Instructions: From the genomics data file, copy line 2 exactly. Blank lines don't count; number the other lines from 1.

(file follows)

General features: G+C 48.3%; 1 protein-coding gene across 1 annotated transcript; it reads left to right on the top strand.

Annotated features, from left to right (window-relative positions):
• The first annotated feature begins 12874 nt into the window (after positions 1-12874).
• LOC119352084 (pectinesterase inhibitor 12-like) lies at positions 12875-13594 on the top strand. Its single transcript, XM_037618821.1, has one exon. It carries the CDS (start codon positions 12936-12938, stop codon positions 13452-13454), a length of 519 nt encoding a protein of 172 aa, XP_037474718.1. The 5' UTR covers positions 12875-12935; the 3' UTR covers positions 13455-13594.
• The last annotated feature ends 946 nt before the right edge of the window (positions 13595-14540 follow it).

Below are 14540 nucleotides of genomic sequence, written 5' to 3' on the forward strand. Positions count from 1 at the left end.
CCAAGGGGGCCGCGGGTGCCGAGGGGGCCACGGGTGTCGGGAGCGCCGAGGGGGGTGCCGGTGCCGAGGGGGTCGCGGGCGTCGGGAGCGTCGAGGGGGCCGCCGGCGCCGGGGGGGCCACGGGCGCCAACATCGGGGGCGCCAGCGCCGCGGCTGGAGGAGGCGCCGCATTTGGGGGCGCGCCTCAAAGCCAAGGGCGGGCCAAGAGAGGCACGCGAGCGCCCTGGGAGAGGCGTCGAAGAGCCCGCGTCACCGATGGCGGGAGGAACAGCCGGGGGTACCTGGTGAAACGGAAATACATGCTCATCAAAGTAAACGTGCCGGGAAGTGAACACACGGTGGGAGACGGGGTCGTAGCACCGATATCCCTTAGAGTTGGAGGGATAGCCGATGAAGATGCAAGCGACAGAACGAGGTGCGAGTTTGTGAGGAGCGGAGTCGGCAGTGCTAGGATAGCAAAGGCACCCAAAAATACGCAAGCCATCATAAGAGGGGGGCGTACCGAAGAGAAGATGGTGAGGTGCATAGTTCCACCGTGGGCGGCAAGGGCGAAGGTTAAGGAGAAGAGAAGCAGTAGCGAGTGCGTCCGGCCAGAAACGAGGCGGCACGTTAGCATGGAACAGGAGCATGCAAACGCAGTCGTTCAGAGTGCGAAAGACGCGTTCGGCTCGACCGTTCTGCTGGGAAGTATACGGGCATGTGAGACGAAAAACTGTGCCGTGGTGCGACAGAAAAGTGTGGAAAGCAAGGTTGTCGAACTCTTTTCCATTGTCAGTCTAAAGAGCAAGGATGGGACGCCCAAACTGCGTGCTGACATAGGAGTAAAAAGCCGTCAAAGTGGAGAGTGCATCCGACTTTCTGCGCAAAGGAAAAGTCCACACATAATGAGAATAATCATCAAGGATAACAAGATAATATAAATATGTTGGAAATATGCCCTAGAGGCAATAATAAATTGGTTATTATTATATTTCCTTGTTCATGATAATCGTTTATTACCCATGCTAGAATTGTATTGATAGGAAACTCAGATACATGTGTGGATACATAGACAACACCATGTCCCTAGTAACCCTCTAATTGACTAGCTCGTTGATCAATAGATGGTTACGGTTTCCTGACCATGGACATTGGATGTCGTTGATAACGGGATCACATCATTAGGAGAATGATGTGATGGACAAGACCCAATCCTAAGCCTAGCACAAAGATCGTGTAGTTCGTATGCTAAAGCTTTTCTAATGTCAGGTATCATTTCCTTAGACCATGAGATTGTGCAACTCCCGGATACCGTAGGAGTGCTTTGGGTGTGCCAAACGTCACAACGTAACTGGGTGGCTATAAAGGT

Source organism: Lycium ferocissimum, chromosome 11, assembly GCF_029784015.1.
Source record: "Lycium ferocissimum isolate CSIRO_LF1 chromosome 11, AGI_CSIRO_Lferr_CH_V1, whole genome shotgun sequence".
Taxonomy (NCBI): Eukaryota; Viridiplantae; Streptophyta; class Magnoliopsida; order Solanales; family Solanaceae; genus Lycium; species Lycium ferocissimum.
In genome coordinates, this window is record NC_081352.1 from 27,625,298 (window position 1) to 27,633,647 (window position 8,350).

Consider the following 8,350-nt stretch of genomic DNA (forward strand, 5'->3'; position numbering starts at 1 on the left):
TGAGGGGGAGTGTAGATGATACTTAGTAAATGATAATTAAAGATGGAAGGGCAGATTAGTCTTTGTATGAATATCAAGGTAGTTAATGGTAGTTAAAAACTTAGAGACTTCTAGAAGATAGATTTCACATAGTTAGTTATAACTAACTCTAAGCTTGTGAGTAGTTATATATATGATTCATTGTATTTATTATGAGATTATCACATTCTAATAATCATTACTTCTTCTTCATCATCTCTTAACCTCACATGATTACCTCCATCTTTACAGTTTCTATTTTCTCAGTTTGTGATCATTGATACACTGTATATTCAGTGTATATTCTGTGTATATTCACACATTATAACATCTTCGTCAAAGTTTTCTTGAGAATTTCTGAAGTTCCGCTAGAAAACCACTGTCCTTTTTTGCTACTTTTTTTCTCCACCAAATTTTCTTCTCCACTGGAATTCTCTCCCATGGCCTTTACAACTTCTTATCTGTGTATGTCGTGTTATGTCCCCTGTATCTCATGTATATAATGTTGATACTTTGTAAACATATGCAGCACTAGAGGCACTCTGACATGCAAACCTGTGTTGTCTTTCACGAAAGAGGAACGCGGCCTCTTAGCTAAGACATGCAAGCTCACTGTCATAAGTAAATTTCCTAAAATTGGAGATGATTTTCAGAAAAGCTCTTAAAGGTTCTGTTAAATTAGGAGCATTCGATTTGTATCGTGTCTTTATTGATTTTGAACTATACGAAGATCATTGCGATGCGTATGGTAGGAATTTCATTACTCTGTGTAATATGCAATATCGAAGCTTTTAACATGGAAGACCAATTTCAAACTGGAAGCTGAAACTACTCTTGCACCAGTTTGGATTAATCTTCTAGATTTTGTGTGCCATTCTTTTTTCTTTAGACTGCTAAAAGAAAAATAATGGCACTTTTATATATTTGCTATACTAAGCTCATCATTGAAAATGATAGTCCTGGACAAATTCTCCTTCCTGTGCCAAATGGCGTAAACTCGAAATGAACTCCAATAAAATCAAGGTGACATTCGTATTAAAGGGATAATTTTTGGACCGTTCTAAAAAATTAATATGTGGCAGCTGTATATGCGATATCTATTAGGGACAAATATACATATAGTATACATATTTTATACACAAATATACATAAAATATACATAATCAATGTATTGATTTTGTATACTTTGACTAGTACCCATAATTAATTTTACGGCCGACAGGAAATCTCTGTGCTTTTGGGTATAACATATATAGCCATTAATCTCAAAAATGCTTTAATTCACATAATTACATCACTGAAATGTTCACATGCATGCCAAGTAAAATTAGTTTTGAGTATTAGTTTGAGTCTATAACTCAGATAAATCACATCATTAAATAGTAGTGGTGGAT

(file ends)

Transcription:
Annotated features, from left to right (window-relative positions):